AFP says Maute group recruitment slowing down due to surrender of remaining members » Manila Bulletin News

Manila Bulletin Philippines

Breaking News from the Nation's leading newspaper

Tempo

Online Newspaper

Showbiz and Celebrity News

Sports News

World News
News Asia

AFP says Maute group recruitment slowing down due to surrender of remaining members

Published

By Francis Wakefield 

A military official Wednesday said recruitment to the Maute-IS (Islamic State) group has slowed down following the surrender of Maute-IS remnants in recent months due to intense military operations.

Joint Task Force Ranao (JTFR) Deputy Commander Colonel Romeo Brawner, Jr. of the Armed Forces of the Philippines (AFP) (PCOO / MANILA BULLETIN)

Joint Task Force Ranao (JTFR) Deputy Commander Colonel Romeo Brawner, Jr. of the Armed Forces of the Philippines (AFP)
(PCOO / MANILA BULLETIN)

This developed as an ISIS-inspired terrorist leader belonging to the Ansar Al-Khilafah Philippines (AKP) was killed following an encounter with government troops in Sarangani on Monday.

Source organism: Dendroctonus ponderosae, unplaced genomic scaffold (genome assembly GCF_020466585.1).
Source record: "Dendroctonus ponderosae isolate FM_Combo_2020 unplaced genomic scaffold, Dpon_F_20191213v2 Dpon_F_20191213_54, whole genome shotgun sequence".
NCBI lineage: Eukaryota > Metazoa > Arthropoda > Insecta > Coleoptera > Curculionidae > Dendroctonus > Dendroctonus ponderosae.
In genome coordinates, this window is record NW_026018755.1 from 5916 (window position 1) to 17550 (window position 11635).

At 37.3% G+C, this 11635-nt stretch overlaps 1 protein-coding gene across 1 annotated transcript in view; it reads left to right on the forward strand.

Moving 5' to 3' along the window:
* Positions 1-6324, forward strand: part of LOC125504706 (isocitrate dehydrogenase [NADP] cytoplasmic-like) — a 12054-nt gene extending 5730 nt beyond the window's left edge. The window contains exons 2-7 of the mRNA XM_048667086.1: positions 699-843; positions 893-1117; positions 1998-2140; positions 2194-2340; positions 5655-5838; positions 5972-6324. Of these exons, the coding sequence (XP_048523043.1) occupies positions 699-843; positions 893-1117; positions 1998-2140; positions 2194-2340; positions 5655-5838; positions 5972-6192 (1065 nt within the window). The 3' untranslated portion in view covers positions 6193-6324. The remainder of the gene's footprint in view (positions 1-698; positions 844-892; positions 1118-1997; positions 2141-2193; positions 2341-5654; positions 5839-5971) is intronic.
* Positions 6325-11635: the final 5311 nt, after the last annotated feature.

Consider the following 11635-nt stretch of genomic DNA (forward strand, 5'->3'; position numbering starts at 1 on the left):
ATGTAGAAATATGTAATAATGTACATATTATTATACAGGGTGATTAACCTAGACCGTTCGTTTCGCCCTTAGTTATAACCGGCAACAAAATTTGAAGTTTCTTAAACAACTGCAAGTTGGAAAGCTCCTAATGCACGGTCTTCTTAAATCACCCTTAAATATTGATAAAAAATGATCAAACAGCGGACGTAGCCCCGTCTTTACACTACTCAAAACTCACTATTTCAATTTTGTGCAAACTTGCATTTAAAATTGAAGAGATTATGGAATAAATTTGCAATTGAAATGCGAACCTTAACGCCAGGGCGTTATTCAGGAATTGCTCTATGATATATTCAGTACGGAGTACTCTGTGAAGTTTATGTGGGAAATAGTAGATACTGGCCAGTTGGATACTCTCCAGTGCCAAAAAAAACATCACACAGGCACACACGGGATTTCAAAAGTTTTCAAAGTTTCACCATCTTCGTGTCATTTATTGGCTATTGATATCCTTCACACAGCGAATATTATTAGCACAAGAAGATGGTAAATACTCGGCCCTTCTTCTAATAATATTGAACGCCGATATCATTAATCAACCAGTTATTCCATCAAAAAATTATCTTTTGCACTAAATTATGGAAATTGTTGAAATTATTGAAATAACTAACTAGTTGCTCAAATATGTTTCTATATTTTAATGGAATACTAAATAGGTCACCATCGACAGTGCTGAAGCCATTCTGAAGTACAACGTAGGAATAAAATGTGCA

In a statement, Colonel Romeo S. Brawner Jr., spokesperson of the Armed Forces of the Philippines-Joint Task Force (JTF) Ranao, said 60 more Maute-IS remnants have surrendered in the past months due to intense military operations to hunt and neutralize them. “Certain conditions indicate that the enemy’s recruitment has significantly slowed down following the surrender of Maute-IS remnants,” Brawner said.

“According to the surrenderers, most of the remnants have been isolated and have lost their will to fight following the series of military operations conducted by the 103rd Brigade in Lanao del Sur,” he added. He said security forces are postured to thwart possible attacks by the Maute remnants to protect communities.

Militants of the Maute group who pledged allegiance to the Islamic State sieged Marawi City, the Islamic capital of the Philippines, on May 23, 2017, then took over parts of the city using civilians as human shields.

President Rodrigo Duterte and security analysts said the militants were trying to establish a Southeast Asian caliphate in Marawi.

The ensuing US-backed military campaign to evict the militants claimed more than 1,000 lives, displaced 400,000 residents and left large parts of Marawi in ruins.

Citing data, Brawner said 168 government troops (military and police) and 978 Maute-ISIS were killed in the five-month war, including 47 civilians.

Related Posts